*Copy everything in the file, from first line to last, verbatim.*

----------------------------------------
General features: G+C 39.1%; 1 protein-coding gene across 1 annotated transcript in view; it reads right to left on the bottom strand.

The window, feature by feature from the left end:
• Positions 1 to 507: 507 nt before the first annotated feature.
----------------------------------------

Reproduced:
General features: G+C 39.1%; 1 protein-coding gene across 1 annotated transcript in view; it reads right to left on the bottom strand.

The window, feature by feature from the left end:
• Positions 1 to 507: 507 nt before the first annotated feature.